Don’t Let a Bad Apple Ruin Your Lunch

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Marcus Keys

What's worse than finding a worm in your apple? Finding HALF a worm.

It’s like a scene from a high-school horror movie: Like any normal school lunch period, you’re lounging at your habitual cafeteria table discussing that long-awaited weekend–when suddenly, your day takes a turn for the worse! Biting into your school lunch-provided apple, like the good little fruit-eating young person you are, an unexpected mouthful of rotten decay sloshes between your teeth. It tastes like death, with a hint of applesauce, and the remaining, uneaten portion of the vile garbage smiles up at you from the moist front-row seat of your now dripping and forever-contaminated palm. You spit out the spoiled snack and toss the rest of it onto the tray with a shriek of despair…

Makes your skin crawl, doesn’t it? But this is not some cafeteria-food cliche; in just the IRHS journalism class alone, multiple reports of ‘bad apple’ findings have been brought up this year. If rotten apples are served from the cafeteria, what other frightening things might one discover on their lunch tray, and who is responsible?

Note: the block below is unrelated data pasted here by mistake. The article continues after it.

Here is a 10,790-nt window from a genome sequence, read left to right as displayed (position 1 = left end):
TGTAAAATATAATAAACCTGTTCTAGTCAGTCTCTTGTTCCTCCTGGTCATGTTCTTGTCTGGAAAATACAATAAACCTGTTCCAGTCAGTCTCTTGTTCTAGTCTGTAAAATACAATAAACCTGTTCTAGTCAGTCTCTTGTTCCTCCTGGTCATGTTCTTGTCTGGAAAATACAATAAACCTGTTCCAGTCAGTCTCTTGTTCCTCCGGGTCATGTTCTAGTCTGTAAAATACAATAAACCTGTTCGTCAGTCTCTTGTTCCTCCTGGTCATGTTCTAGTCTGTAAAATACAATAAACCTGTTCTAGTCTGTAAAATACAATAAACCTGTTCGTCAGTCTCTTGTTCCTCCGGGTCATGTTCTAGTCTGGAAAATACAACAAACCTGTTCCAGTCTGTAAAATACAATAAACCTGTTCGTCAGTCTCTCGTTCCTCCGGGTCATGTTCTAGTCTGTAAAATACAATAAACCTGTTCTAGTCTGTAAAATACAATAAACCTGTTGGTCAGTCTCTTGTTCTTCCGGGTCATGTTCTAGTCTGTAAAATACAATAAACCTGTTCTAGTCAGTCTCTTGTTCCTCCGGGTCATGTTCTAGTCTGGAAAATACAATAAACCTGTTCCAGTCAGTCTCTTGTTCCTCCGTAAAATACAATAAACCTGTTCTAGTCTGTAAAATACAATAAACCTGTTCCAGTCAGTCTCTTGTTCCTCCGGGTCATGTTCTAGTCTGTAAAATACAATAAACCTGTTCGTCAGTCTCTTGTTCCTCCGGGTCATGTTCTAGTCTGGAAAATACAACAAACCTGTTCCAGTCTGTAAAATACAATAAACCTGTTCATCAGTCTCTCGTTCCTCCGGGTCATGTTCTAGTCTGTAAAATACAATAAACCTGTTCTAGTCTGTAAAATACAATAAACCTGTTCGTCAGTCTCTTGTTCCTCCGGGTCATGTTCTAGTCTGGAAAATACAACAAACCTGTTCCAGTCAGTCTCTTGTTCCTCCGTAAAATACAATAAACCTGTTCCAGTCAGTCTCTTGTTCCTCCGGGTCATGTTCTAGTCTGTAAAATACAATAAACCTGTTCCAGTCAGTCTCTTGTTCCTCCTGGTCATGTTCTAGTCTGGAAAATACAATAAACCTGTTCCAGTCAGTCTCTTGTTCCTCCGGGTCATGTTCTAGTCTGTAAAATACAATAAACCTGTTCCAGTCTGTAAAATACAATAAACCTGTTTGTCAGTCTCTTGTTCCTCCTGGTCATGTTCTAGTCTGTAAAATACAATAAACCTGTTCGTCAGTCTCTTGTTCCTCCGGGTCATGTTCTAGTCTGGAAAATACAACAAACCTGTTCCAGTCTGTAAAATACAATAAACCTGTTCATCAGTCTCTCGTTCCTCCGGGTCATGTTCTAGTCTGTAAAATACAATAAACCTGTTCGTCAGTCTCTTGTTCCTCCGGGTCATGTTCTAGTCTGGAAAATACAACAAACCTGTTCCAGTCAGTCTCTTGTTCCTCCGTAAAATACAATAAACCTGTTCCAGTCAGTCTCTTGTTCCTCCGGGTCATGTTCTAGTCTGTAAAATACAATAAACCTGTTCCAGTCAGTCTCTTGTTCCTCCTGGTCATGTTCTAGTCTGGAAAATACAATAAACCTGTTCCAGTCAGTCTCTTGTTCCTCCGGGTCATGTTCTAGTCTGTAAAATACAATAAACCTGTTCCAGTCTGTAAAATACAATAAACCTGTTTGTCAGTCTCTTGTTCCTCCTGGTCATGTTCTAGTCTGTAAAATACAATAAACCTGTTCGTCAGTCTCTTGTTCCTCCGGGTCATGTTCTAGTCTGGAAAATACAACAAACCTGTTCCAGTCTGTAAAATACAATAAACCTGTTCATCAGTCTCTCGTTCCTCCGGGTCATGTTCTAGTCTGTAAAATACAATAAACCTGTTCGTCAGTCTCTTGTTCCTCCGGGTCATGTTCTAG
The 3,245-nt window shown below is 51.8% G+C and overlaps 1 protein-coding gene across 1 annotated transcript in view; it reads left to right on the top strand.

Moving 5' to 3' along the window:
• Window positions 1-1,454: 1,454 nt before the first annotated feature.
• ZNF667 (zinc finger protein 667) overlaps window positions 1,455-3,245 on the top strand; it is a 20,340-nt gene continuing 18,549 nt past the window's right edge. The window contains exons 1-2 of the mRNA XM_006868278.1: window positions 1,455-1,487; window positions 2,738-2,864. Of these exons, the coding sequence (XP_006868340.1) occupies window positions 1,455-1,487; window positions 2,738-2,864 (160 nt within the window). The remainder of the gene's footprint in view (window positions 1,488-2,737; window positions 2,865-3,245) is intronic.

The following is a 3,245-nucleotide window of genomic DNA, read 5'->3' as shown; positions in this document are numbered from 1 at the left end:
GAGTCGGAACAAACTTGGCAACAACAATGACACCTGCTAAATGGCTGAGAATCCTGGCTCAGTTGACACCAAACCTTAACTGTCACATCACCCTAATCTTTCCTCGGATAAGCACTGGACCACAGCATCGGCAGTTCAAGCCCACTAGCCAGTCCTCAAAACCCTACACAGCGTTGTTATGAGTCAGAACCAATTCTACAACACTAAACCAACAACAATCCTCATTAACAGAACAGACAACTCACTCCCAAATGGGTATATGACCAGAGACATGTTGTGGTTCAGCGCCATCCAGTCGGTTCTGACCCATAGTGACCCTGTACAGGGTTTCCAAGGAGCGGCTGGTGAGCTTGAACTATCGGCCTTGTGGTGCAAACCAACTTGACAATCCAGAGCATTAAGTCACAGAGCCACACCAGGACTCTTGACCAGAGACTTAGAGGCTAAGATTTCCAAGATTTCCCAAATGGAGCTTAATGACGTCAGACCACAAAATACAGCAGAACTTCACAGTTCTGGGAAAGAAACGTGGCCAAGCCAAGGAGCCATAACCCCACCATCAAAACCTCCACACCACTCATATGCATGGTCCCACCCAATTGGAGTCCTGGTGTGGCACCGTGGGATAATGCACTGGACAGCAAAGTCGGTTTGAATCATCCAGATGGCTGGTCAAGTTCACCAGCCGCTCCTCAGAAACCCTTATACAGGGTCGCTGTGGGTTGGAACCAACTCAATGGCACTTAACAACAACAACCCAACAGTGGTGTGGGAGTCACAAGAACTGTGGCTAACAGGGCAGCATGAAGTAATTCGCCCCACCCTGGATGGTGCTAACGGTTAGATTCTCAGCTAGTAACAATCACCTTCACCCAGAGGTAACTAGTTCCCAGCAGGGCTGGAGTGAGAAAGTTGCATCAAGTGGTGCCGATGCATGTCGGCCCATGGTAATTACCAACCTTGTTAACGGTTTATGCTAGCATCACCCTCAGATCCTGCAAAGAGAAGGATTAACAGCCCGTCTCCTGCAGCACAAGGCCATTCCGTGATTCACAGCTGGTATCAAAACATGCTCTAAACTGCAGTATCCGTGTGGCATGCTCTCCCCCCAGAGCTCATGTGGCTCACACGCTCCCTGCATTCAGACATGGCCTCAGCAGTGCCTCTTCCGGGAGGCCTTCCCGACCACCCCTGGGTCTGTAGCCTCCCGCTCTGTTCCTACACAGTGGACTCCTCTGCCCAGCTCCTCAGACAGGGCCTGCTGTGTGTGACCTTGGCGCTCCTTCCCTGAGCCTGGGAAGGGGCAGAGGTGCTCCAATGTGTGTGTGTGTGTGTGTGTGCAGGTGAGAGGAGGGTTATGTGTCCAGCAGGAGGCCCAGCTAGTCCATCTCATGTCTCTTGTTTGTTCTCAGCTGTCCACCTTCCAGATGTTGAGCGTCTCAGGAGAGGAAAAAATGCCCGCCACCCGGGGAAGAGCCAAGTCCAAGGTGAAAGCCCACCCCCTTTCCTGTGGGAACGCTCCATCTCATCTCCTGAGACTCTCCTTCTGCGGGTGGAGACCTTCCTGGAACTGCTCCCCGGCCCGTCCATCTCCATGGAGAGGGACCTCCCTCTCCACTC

The plunge into healthier meal choices is happening all over America (as we have previously reported here in Warrior Ink), so it is nothing too new that we’re seeing more veggies and fruits appear in our own school. While healthy food choices are fantastic in theory, however, a student is obviously not gaining any nutritional value from a rotten apple left uneaten on their tray.

According to an email response from Ann Easter, IRC School Lunch Director, the school’s produce supplier is Maine’s Paper and Produce, located in Watertown. Given the current year’s booming apple harvest success, it should be even easier than previous years for the company to obtain fresh apples.

Grocery stores coat apples in a protective wax to shine them up and keep them fresh longer, and while a waxed apple sounds unappealing, I’d rather eat that than something spoiled, but does our school supplier use this or a similar method to keep them from going bad? According to our cafeteria menu, apples are labeled “fresh,” but we have proven this statement wrong multiple times in this school year alone.

The solution is not to declare war against apples for life. My advice to you is to inspect any apple you eat before even placing it on your tray. Sometimes damage is hard to spot from the outside, though. If you do find a rotten surprise, take it back! Don’t just toss it away…or, at least send us a picture first.  You or your parents actually paid for your cafeteria food, and you deserve a fresh apple out of the whole ordeal in the least. The school will have to make some changes to fix this problem if more rotten apples are not only found but reported. While it shouldn’t be happening in the first place, our responsibility as students, as well as customers, is to report such problems so that they may be noted and prevented.